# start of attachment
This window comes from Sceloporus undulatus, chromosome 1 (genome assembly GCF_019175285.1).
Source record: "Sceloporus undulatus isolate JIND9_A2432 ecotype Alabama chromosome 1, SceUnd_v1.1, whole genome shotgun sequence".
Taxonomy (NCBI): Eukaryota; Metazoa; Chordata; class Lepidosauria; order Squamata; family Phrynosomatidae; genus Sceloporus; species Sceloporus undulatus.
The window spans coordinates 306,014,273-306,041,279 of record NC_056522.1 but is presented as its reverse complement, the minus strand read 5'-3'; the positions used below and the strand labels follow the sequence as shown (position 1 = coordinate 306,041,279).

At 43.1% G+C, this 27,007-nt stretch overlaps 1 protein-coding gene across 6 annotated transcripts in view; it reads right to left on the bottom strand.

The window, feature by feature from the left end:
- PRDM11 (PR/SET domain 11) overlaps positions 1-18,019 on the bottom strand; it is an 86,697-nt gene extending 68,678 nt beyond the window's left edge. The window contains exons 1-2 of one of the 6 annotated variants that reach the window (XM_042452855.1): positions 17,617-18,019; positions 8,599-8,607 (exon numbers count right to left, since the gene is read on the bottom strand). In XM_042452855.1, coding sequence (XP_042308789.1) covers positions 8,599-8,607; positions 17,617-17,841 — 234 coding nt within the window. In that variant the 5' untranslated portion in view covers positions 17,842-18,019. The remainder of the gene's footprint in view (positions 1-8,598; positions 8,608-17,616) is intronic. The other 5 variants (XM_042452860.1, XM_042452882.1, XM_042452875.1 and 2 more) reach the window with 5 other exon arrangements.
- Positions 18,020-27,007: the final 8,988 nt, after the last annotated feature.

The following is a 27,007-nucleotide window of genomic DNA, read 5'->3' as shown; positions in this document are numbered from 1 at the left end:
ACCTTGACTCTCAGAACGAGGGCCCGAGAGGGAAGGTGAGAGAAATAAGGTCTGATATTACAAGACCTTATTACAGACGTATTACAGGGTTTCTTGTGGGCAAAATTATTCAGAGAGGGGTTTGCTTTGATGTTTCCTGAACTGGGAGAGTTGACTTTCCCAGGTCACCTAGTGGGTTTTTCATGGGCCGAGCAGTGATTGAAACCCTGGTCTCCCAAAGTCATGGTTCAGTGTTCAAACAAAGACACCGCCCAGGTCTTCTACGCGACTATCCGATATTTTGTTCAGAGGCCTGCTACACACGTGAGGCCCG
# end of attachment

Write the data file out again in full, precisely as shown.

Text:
This window comes from Sceloporus undulatus, chromosome 1 (genome assembly GCF_019175285.1).
Source record: "Sceloporus undulatus isolate JIND9_A2432 ecotype Alabama chromosome 1, SceUnd_v1.1, whole genome shotgun sequence".
Taxonomy (NCBI): Eukaryota; Metazoa; Chordata; class Lepidosauria; order Squamata; family Phrynosomatidae; genus Sceloporus; species Sceloporus undulatus.
The window spans coordinates 306,014,273-306,041,279 of record NC_056522.1 but is presented as its reverse complement, the minus strand read 5'-3'; the positions used below and the strand labels follow the sequence as shown (position 1 = coordinate 306,041,279).

At 43.1% G+C, this 27,007-nt stretch overlaps 1 protein-coding gene across 6 annotated transcripts in view; it reads right to left on the bottom strand.

The window, feature by feature from the left end:
- PRDM11 (PR/SET domain 11) overlaps positions 1-18,019 on the bottom strand; it is an 86,697-nt gene extending 68,678 nt beyond the window's left edge. The window contains exons 1-2 of one of the 6 annotated variants that reach the window (XM_042452855.1): positions 17,617-18,019; positions 8,599-8,607 (exon numbers count right to left, since the gene is read on the bottom strand). In XM_042452855.1, coding sequence (XP_042308789.1) covers positions 8,599-8,607; positions 17,617-17,841 — 234 coding nt within the window. In that variant the 5' untranslated portion in view covers positions 17,842-18,019. The remainder of the gene's footprint in view (positions 1-8,598; positions 8,608-17,616) is intronic. The other 5 variants (XM_042452860.1, XM_042452882.1, XM_042452875.1 and 2 more) reach the window with 5 other exon arrangements.
- Positions 18,020-27,007: the final 8,988 nt, after the last annotated feature.

The following is a 27,007-nucleotide window of genomic DNA, read 5'->3' as shown; positions in this document are numbered from 1 at the left end:
ACCTTGACTCTCAGAACGAGGGCCCGAGAGGGAAGGTGAGAGAAATAAGGTCTGATATTACAAGACCTTATTACAGACGTATTACAGGGTTTCTTGTGGGCAAAATTATTCAGAGAGGGGTTTGCTTTGATGTTTCCTGAACTGGGAGAGTTGACTTTCCCAGGTCACCTAGTGGGTTTTTCATGGGCCGAGCAGTGATTGAAACCCTGGTCTCCCAAAGTCATGGTTCAGTGTTCAAACAAAGACACCGCCCAGGTCTTCTACGCGACTATCCGATATTTTGTTCAGAGGCCTGCTACACACGTGAGGCCCG